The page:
So where, Dear ProfessorRoush, have you been? My email has been ringing whilst my blog has been quiet for over a week, but yet never fear, back again, I am.
I confess that I have taken a short January break, toppled over by the dual effects of a moderately-severe gastrointestinal flu that sapped my energy for a few days and by an attack of the mid-winter doldrums. Even the winter catalogues seem slow in coming this year and my gardening enthusiasm is at the apogee of annual orbit in my soul. January, you are so cruel and hard, and my spirit is so weak and desolate without the sunshine.
I have been forced into a winter project, however, to pick up my spirits, and I got rid of the flu by passing it on to poor Mrs. ProfessorRoush, who I then nursed for another few days just as lovingly as she had nursed me earlier. Married life does occasionally justify its trials by providing a little comfort in the form of a cool cloth and a soothing voice while you are draped limply over a toilet.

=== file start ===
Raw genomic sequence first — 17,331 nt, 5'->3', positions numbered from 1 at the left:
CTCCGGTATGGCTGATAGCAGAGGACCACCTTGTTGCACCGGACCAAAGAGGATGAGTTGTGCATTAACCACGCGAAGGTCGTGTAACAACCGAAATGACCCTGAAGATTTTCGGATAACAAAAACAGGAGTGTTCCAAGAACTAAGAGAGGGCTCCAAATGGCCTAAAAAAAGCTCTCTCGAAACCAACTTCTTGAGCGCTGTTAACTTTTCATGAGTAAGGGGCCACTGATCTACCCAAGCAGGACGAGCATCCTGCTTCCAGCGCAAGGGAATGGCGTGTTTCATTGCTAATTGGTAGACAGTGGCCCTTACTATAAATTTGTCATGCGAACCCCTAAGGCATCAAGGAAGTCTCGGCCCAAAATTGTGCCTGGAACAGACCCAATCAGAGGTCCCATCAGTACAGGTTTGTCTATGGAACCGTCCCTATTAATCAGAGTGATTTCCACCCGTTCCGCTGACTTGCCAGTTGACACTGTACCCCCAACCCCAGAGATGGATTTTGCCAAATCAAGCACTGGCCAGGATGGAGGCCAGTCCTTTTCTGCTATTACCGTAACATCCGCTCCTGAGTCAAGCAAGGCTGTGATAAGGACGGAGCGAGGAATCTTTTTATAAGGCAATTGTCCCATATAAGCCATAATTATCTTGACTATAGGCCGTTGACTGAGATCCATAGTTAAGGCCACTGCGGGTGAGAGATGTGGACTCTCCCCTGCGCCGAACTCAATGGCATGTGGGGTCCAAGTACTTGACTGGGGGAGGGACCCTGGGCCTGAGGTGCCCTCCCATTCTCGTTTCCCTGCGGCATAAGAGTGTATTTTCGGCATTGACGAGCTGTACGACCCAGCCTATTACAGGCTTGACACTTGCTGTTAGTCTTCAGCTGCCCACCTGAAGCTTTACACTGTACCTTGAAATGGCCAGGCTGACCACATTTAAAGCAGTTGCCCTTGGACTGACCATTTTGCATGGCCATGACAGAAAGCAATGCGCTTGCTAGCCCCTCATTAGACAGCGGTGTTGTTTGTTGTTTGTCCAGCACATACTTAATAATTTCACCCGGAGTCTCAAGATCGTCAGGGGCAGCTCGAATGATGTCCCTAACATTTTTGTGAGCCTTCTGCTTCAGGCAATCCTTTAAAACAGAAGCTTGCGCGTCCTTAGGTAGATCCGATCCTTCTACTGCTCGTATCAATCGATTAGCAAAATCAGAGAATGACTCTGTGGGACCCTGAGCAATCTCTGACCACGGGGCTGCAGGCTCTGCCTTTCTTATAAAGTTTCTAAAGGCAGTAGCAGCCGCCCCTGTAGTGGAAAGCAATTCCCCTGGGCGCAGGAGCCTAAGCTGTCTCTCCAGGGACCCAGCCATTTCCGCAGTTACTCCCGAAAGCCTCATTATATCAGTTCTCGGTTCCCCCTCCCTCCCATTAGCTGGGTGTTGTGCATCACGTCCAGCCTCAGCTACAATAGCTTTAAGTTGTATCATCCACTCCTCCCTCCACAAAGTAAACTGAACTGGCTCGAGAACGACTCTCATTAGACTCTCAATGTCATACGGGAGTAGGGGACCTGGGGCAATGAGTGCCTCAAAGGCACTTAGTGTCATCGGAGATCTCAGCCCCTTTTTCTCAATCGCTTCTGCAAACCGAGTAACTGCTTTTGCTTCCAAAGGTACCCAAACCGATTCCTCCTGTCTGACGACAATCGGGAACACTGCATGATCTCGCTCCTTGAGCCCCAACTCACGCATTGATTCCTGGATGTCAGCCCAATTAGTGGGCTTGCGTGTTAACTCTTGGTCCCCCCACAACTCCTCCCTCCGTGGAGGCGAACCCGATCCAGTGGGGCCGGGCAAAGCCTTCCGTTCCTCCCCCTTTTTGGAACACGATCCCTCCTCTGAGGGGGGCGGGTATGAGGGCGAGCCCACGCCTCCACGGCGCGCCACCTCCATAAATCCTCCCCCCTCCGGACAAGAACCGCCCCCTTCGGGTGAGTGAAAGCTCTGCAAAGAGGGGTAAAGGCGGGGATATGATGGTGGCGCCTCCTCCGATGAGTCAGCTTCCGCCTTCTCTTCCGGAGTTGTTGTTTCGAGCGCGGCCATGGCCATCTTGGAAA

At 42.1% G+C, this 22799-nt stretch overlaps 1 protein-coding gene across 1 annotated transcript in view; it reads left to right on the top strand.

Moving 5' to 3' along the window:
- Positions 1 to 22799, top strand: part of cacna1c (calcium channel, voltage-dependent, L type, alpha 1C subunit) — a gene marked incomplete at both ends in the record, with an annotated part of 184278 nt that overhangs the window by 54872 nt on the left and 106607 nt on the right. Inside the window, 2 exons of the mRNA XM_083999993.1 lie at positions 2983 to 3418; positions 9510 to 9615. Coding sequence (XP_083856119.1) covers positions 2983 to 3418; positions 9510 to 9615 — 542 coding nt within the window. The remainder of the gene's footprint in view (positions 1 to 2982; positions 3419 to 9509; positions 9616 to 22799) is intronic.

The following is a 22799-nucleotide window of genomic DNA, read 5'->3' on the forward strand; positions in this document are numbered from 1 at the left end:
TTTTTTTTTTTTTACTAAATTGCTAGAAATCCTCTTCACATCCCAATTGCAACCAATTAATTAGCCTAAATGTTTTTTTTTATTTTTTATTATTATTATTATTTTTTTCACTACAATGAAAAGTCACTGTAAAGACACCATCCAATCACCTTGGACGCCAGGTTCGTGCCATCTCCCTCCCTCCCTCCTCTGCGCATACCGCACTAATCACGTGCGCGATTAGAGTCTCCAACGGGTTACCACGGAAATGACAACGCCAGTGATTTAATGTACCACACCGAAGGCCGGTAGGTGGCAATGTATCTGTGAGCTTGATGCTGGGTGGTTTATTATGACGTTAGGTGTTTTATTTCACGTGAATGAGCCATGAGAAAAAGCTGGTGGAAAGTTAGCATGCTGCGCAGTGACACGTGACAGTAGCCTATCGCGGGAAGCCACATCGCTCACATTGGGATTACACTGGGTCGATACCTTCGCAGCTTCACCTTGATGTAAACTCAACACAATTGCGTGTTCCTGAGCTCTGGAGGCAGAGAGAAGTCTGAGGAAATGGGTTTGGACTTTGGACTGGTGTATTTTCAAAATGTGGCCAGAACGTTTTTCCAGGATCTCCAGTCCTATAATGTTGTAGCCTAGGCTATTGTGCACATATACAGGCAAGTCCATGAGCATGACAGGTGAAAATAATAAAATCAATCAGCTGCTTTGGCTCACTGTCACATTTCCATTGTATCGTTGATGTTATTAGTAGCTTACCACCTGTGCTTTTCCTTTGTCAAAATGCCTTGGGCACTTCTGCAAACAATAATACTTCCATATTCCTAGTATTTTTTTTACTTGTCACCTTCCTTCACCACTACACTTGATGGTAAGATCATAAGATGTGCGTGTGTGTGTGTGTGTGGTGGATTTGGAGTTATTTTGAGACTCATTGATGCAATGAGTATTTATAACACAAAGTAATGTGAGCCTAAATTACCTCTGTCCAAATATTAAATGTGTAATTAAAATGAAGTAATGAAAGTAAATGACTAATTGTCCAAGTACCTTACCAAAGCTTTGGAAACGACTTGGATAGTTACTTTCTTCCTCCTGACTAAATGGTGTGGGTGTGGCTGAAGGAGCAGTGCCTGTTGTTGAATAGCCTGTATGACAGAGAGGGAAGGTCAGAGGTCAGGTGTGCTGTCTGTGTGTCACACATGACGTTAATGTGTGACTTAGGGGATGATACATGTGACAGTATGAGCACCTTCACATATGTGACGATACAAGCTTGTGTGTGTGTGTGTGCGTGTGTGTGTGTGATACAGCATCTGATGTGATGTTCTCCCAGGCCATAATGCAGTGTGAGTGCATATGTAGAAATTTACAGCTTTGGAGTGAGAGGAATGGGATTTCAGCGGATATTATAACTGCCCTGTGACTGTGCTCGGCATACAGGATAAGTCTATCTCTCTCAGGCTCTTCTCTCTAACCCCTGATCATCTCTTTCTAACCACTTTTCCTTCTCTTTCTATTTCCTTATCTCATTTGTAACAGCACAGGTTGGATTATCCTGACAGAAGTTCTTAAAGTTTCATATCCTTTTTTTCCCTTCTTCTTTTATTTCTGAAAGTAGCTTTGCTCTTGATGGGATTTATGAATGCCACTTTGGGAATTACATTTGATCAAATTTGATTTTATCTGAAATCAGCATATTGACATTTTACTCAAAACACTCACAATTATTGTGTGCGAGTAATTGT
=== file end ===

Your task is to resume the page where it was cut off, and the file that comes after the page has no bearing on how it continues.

But you're wondering about the winter project? Well, I'll keep you in suspense for a day or two, but I will teasingly reveal, for now, that it involves digging. The picture is a current cross-section of my soil profile from surface to approximately 8 feet deep, provided here in order to gain your eternal sympathy. You thought I've been kidding about the rocky nature of Kansas soil, didn't you? Well, here it is, about 6 inches of nice organic soil, followed by 4 feet or so of mixed clay and flint rock, followed by a foot or two of dark brown clay with a little less rock, then a foot of red anaerobic clay without rock, then chalk, then limestone. They don't call it the Flint Hills for nothing.
Now imagine digging through this dry nut-sprinkled mud pie. Your shovel, no matter how hard you jump on it, penetrates no more than three to four inches until it reaches rock. Or imagine that you are a root, a baby rootlet reaching deep to stretch your tender fingers between the sharp shards of flint. Ouch! See the roots, just short of half-way down the image? Those are from purple-leaf honeysuckle bushes, the most recent inhabitants of this particular bit of soil.
In a few days I'll reveal my new project in it's entirety, but for now, content yourself with thanking your lucky stars that you only have to contend with sticky Georgia clay, humus-poor Florida sand, or perfect Kentucky loam. Or we could both concentrate on the perfection of that clear blue Kansas sky taken early this morning, peeking from the top of the picture here. Ain't it pretty?